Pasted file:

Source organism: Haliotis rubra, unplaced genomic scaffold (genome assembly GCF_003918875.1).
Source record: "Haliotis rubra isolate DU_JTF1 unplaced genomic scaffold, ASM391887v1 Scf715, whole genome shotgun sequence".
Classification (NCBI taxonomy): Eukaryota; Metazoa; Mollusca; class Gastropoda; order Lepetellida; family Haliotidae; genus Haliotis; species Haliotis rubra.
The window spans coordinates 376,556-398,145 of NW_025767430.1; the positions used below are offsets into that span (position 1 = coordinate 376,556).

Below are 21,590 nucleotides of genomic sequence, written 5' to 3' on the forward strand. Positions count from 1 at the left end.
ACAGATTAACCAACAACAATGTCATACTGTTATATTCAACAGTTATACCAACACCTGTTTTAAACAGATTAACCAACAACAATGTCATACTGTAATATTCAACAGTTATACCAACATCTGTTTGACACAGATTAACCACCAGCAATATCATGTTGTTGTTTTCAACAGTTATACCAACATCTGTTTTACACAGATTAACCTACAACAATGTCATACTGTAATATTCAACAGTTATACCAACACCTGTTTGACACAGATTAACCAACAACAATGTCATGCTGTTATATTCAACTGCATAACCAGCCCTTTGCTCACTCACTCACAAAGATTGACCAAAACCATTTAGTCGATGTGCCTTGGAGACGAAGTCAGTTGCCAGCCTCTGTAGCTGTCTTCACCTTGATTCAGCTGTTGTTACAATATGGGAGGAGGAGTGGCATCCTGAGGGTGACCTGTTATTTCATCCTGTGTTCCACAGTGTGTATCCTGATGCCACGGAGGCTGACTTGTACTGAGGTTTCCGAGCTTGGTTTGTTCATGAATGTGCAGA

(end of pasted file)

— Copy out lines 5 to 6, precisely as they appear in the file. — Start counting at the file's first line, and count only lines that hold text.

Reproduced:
Below are 21,590 nucleotides of genomic sequence, written 5' to 3' on the forward strand. Positions count from 1 at the left end.
ACAGATTAACCAACAACAATGTCATACTGTTATATTCAACAGTTATACCAACACCTGTTTTAAACAGATTAACCAACAACAATGTCATACTGTAATATTCAACAGTTATACCAACATCTGTTTGACACAGATTAACCACCAGCAATATCATGTTGTTGTTTTCAACAGTTATACCAACATCTGTTTTACACAGATTAACCTACAACAATGTCATACTGTAATATTCAACAGTTATACCAACACCTGTTTGACACAGATTAACCAACAACAATGTCATGCTGTTATATTCAACTGCATAACCAGCCCTTTGCTCACTCACTCACAAAGATTGACCAAAACCATTTAGTCGATGTGCCTTGGAGACGAAGTCAGTTGCCAGCCTCTGTAGCTGTCTTCACCTTGATTCAGCTGTTGTTACAATATGGGAGGAGGAGTGGCATCCTGAGGGTGACCTGTTATTTCATCCTGTGTTCCACAGTGTGTATCCTGATGCCACGGAGGCTGACTTGTACTGAGGTTTCCGAGCTTGGTTTGTTCATGAATGTGCAGA